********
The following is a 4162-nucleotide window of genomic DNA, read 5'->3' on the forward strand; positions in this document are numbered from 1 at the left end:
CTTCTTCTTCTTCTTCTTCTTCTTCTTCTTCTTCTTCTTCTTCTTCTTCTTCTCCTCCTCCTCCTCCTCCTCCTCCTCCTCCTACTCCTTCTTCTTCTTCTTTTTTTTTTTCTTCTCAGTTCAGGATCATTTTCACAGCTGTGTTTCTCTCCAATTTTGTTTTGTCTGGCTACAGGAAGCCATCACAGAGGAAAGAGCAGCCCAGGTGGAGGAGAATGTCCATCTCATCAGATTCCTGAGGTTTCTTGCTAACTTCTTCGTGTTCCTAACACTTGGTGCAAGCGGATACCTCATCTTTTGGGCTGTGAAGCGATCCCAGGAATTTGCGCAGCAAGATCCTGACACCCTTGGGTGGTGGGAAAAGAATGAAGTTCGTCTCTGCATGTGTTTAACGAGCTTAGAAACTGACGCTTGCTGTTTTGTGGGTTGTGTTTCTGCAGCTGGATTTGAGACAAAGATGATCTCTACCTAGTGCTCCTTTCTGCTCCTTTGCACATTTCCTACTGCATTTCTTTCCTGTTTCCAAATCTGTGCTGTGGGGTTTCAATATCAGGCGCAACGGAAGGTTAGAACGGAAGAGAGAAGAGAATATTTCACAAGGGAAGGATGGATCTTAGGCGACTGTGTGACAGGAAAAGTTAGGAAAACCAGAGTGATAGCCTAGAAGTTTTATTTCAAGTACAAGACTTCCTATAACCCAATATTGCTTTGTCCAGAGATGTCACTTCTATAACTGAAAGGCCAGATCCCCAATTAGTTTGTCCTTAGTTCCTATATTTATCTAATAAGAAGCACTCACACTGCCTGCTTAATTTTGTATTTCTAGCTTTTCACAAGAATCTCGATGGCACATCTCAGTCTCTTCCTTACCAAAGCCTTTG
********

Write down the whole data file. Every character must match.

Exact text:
The following is a 4162-nucleotide window of genomic DNA, read 5'->3' on the forward strand; positions in this document are numbered from 1 at the left end:
CTTCTTCTTCTTCTTCTTCTTCTTCTTCTTCTTCTTCTTCTTCTTCTTCTTCTCCTCCTCCTCCTCCTCCTCCTCCTCCTCCTACTCCTTCTTCTTCTTCTTTTTTTTTTTCTTCTCAGTTCAGGATCATTTTCACAGCTGTGTTTCTCTCCAATTTTGTTTTGTCTGGCTACAGGAAGCCATCACAGAGGAAAGAGCAGCCCAGGTGGAGGAGAATGTCCATCTCATCAGATTCCTGAGGTTTCTTGCTAACTTCTTCGTGTTCCTAACACTTGGTGCAAGCGGATACCTCATCTTTTGGGCTGTGAAGCGATCCCAGGAATTTGCGCAGCAAGATCCTGACACCCTTGGGTGGTGGGAAAAGAATGAAGTTCGTCTCTGCATGTGTTTAACGAGCTTAGAAACTGACGCTTGCTGTTTTGTGGGTTGTGTTTCTGCAGCTGGATTTGAGACAAAGATGATCTCTACCTAGTGCTCCTTTCTGCTCCTTTGCACATTTCCTACTGCATTTCTTTCCTGTTTCCAAATCTGTGCTGTGGGGTTTCAATATCAGGCGCAACGGAAGGTTAGAACGGAAGAGAGAAGAGAATATTTCACAAGGGAAGGATGGATCTTAGGCGACTGTGTGACAGGAAAAGTTAGGAAAACCAGAGTGATAGCCTAGAAGTTTTATTTCAAGTACAAGACTTCCTATAACCCAATATTGCTTTGTCCAGAGATGTCACTTCTATAACTGAAAGGCCAGATCCCCAATTAGTTTGTCCTTAGTTCCTATATTTATCTAATAAGAAGCACTCACACTGCCTGCTTAATTTTGTATTTCTAGCTTTTCACAAGAATCTCGATGGCACATCTCAGTCTCTTCCTTACCAAAGCCTTTG